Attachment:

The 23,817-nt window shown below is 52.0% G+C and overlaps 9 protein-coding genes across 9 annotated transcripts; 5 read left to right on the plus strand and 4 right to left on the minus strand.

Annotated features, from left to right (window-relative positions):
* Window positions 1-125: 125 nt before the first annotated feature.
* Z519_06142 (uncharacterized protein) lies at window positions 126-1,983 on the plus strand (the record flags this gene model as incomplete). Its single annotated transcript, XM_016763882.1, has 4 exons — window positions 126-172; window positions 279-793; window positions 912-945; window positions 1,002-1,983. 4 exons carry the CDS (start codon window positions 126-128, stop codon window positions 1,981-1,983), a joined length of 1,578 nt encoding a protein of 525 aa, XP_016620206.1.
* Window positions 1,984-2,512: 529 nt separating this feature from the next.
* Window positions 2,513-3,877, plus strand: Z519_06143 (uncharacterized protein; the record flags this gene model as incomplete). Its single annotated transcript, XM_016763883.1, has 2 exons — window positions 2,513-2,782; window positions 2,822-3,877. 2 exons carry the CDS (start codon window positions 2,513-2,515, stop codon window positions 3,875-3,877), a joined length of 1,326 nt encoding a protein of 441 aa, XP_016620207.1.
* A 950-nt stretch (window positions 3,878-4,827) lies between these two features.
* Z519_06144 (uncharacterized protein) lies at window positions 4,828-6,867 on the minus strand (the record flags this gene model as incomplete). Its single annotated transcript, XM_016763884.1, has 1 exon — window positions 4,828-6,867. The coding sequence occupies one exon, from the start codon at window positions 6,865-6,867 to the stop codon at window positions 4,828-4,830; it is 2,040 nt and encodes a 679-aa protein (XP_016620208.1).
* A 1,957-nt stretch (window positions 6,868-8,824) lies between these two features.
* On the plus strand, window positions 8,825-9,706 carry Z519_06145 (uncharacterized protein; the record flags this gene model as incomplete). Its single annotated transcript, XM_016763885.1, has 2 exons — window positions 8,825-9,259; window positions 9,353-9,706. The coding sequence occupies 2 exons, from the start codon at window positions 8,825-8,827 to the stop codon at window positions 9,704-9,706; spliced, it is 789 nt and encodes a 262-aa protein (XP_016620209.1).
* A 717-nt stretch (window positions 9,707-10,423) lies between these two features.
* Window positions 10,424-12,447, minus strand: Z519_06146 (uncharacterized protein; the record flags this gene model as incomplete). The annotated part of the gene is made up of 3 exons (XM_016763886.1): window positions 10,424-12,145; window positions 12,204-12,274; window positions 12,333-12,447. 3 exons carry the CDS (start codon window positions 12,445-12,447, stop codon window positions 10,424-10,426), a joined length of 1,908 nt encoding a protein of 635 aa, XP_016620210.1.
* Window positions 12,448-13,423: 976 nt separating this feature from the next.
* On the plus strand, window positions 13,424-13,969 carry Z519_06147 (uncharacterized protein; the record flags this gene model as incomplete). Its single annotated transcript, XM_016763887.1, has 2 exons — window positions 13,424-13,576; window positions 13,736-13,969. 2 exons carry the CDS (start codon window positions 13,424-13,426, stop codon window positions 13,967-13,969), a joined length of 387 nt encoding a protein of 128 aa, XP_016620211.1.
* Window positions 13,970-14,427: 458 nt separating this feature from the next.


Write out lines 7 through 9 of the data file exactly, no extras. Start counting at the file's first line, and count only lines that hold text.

* A 950-nt stretch (window positions 3,878-4,827) lies between these two features.
* Z519_06144 (uncharacterized protein) lies at window positions 4,828-6,867 on the minus strand (the record flags this gene model as incomplete). Its single annotated transcript, XM_016763884.1, has 1 exon — window positions 4,828-6,867. The coding sequence occupies one exon, from the start codon at window positions 6,865-6,867 to the stop codon at window positions 4,828-4,830; it is 2,040 nt and encodes a 679-aa protein (XP_016620208.1).
* A 1,957-nt stretch (window positions 6,868-8,824) lies between these two features.